Just as importantly in my view, the existence and role of OFFA ensures that fair access remains high on the political and policymaking agenda.
Before coming to Brightside, I spent the previous six years working for a childcare campaigning organisation and a key recommendation over that period was for a body to hold local authorities and central government to account for their legal duty to provide sufficient childcare for working families. Every year, our research would show that around half of local authorities were not providing sufficient childcare for working families – and yet there was no viable means of redress for parents; no single focus from a body with statutory authority representing the user voice to ensure that this issue was seriously and consistently addressed.
So, frankly, it has been a pleasure to come into a sector where the government policy of ensuring fair access for students from disadvantaged backgrounds is given force by a body with a single focused mission to promote and safeguard fair access.
If the access function was rolled up into a bigger organisation with a number of different priorities including say, the financial health of an organisation, it is inevitable that the focus on access would be diluted – to the detriment of young people from disadvantaged backgrounds, and also making it less likely that the 2020 widening participation target will be hit.
Now is not the time to relax our focus on widening participation, not just because of the government target, but also because of the major challenges that remain. Today, only three per cent of disadvantaged young people enter highly selective universities, compared to 21 per cent of young people from the most advantaged backgrounds. The cataclysmic fall in part-time student numbers needs to be addressed urgently. Not to mention the ongoing problem of low progression in HEFCE’s ‘cold spot’ regions with few links to higher education, and of reaching marginalised groups like care-leavers and young carers not captured in crude measures like POLAR data.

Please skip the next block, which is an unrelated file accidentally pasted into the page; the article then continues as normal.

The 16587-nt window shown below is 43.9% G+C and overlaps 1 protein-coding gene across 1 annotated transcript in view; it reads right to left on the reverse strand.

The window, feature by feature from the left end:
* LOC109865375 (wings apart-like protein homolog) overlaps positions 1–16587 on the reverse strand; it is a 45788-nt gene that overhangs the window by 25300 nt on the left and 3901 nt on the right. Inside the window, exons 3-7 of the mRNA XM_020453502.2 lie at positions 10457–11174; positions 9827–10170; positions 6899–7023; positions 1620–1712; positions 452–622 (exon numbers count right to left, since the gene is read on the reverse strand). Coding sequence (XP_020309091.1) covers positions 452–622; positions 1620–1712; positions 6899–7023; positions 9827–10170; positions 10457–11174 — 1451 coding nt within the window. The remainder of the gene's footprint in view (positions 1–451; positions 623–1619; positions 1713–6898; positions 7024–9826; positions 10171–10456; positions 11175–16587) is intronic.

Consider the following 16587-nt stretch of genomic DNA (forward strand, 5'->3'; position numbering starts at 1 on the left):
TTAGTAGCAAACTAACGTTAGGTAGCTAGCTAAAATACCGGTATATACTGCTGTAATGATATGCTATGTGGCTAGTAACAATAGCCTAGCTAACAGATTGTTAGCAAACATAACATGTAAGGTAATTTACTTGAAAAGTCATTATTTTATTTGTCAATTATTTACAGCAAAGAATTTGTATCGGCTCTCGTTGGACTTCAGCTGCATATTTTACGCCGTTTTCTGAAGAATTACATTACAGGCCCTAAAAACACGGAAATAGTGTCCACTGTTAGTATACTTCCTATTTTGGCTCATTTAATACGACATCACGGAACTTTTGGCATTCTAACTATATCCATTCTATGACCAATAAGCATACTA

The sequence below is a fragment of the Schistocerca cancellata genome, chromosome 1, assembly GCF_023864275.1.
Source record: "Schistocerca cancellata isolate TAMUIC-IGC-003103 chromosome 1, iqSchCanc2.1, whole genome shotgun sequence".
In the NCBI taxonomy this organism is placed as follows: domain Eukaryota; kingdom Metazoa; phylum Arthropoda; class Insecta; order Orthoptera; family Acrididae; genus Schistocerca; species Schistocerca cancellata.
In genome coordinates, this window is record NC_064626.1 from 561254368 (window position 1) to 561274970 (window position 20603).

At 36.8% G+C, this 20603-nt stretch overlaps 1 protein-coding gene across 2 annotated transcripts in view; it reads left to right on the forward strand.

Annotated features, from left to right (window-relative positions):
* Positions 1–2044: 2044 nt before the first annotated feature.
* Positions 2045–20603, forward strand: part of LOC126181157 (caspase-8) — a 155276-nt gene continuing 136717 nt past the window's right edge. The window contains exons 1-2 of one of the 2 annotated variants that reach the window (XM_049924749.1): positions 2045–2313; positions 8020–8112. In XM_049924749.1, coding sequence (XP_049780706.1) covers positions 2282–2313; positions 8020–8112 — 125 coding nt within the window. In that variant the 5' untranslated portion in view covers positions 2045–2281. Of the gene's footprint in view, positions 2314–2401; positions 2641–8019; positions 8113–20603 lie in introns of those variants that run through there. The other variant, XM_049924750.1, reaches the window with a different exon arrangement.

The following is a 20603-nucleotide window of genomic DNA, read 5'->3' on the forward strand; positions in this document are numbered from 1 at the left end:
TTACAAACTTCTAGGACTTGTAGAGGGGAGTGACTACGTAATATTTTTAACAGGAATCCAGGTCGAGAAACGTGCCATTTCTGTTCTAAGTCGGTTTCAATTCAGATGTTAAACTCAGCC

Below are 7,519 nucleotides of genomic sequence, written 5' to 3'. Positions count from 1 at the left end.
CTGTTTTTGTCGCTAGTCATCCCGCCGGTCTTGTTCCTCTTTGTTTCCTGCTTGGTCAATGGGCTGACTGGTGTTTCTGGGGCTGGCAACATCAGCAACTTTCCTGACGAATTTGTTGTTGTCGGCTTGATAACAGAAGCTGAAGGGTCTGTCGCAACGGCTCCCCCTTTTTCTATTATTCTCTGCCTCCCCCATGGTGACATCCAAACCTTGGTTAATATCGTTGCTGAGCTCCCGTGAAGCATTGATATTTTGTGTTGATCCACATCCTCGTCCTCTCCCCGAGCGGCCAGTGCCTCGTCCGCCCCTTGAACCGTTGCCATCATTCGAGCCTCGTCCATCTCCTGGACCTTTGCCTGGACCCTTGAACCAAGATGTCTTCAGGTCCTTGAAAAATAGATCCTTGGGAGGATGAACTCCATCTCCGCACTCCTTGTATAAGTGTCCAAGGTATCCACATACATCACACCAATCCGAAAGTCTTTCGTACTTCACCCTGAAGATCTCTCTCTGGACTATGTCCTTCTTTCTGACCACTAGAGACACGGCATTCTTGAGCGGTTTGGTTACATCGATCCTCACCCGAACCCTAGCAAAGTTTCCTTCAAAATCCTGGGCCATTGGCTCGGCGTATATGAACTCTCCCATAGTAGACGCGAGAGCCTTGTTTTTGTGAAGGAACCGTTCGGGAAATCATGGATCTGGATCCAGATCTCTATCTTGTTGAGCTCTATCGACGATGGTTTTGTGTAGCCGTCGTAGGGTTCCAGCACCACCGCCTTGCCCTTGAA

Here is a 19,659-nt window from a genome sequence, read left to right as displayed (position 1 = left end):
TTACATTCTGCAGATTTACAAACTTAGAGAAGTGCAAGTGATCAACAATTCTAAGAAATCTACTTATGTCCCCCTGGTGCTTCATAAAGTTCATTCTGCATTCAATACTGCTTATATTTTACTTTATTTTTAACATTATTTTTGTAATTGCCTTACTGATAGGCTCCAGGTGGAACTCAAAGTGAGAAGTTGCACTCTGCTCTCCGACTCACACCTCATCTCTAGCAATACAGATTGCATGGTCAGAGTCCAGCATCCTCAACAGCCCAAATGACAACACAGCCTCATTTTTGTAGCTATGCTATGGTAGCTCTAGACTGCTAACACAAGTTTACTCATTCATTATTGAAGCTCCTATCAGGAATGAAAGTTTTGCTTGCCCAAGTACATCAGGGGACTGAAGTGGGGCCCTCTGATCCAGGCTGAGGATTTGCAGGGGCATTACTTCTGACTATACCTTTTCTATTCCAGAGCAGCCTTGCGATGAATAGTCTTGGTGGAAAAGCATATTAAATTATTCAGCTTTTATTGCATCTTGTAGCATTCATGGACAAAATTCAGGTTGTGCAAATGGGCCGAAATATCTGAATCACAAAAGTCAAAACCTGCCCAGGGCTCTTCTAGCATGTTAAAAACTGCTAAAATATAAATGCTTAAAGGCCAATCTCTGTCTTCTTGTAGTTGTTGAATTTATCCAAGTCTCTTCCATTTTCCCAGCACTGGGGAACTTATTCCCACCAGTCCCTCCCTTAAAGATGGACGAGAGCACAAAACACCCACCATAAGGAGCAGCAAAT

Finally, fair access to higher education is only part of the bigger social mobility picture and will only be meaningful if all students not only have the same chance to get into university, but get a good degree and go on to graduate level employment or postgraduate study. Yet evidence from the Institute for Fiscal Studies shows that disadvantage persists through university and into employment: the most advantaged students are not only less likely to drop out and more likely to get a higher degree classification, but privately educated graduates can also look forward to higher earnings than their peers with similar qualifications.
So, there’s a huge amount to be done in respect of access and progression if policy intention is to become reality. The test for the green paper is a simple one – that the new landscape improves the chances of people from disadvantaged backgrounds entering higher education, and then going onto succeed both in their studies and in their future careers.